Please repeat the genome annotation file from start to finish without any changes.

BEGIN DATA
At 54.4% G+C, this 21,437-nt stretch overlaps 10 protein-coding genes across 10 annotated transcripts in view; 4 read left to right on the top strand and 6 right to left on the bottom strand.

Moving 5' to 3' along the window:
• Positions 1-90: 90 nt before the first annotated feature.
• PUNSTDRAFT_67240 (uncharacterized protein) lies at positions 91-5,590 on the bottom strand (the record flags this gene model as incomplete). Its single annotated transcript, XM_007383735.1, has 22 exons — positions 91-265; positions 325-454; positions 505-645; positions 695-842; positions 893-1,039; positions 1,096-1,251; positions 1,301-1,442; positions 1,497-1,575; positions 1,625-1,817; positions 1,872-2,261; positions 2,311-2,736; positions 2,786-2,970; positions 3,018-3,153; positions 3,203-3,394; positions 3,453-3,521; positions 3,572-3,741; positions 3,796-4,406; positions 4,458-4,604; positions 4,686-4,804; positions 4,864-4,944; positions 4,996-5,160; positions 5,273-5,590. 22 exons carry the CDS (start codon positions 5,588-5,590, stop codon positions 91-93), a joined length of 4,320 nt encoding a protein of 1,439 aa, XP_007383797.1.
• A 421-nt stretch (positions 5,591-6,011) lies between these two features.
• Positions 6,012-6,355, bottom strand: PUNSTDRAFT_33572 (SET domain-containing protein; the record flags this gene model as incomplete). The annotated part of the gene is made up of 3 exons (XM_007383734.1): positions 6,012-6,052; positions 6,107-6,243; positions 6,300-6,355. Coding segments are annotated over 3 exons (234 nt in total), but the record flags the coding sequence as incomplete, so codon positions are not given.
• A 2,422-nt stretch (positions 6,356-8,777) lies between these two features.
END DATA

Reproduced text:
At 54.4% G+C, this 21,437-nt stretch overlaps 10 protein-coding genes across 10 annotated transcripts in view; 4 read left to right on the top strand and 6 right to left on the bottom strand.

Moving 5' to 3' along the window:
• Positions 1-90: 90 nt before the first annotated feature.
• PUNSTDRAFT_67240 (uncharacterized protein) lies at positions 91-5,590 on the bottom strand (the record flags this gene model as incomplete). Its single annotated transcript, XM_007383735.1, has 22 exons — positions 91-265; positions 325-454; positions 505-645; positions 695-842; positions 893-1,039; positions 1,096-1,251; positions 1,301-1,442; positions 1,497-1,575; positions 1,625-1,817; positions 1,872-2,261; positions 2,311-2,736; positions 2,786-2,970; positions 3,018-3,153; positions 3,203-3,394; positions 3,453-3,521; positions 3,572-3,741; positions 3,796-4,406; positions 4,458-4,604; positions 4,686-4,804; positions 4,864-4,944; positions 4,996-5,160; positions 5,273-5,590. 22 exons carry the CDS (start codon positions 5,588-5,590, stop codon positions 91-93), a joined length of 4,320 nt encoding a protein of 1,439 aa, XP_007383797.1.
• A 421-nt stretch (positions 5,591-6,011) lies between these two features.
• Positions 6,012-6,355, bottom strand: PUNSTDRAFT_33572 (SET domain-containing protein; the record flags this gene model as incomplete). The annotated part of the gene is made up of 3 exons (XM_007383734.1): positions 6,012-6,052; positions 6,107-6,243; positions 6,300-6,355. Coding segments are annotated over 3 exons (234 nt in total), but the record flags the coding sequence as incomplete, so codon positions are not given.
• A 2,422-nt stretch (positions 6,356-8,777) lies between these two features.